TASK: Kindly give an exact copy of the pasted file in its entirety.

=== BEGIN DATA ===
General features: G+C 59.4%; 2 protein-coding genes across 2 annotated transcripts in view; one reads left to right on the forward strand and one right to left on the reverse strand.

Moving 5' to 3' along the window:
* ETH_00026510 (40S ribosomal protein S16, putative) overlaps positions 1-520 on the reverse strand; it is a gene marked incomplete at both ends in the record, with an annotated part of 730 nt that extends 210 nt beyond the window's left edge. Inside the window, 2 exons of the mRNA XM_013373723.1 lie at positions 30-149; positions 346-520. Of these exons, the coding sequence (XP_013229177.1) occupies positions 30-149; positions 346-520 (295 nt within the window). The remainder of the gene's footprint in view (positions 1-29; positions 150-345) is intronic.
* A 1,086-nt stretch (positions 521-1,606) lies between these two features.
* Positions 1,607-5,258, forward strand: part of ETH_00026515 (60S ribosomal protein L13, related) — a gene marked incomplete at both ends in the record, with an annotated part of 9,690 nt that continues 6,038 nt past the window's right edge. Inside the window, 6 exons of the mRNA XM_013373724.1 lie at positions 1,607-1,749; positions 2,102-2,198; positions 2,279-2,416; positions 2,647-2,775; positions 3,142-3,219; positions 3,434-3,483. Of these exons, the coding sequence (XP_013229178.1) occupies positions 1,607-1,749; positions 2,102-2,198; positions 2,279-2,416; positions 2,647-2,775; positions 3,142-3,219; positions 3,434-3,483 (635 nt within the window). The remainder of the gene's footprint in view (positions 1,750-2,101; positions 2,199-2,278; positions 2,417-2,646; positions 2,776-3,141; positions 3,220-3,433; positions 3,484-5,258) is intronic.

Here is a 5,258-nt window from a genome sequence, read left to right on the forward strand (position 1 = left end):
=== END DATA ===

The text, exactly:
General features: G+C 59.4%; 2 protein-coding genes across 2 annotated transcripts in view; one reads left to right on the forward strand and one right to left on the reverse strand.

Moving 5' to 3' along the window:
* ETH_00026510 (40S ribosomal protein S16, putative) overlaps positions 1-520 on the reverse strand; it is a gene marked incomplete at both ends in the record, with an annotated part of 730 nt that extends 210 nt beyond the window's left edge. Inside the window, 2 exons of the mRNA XM_013373723.1 lie at positions 30-149; positions 346-520. Of these exons, the coding sequence (XP_013229177.1) occupies positions 30-149; positions 346-520 (295 nt within the window). The remainder of the gene's footprint in view (positions 1-29; positions 150-345) is intronic.
* A 1,086-nt stretch (positions 521-1,606) lies between these two features.
* Positions 1,607-5,258, forward strand: part of ETH_00026515 (60S ribosomal protein L13, related) — a gene marked incomplete at both ends in the record, with an annotated part of 9,690 nt that continues 6,038 nt past the window's right edge. Inside the window, 6 exons of the mRNA XM_013373724.1 lie at positions 1,607-1,749; positions 2,102-2,198; positions 2,279-2,416; positions 2,647-2,775; positions 3,142-3,219; positions 3,434-3,483. Of these exons, the coding sequence (XP_013229178.1) occupies positions 1,607-1,749; positions 2,102-2,198; positions 2,279-2,416; positions 2,647-2,775; positions 3,142-3,219; positions 3,434-3,483 (635 nt within the window). The remainder of the gene's footprint in view (positions 1,750-2,101; positions 2,199-2,278; positions 2,417-2,646; positions 2,776-3,141; positions 3,220-3,433; positions 3,484-5,258) is intronic.

Here is a 5,258-nt window from a genome sequence, read left to right on the forward strand (position 1 = left end):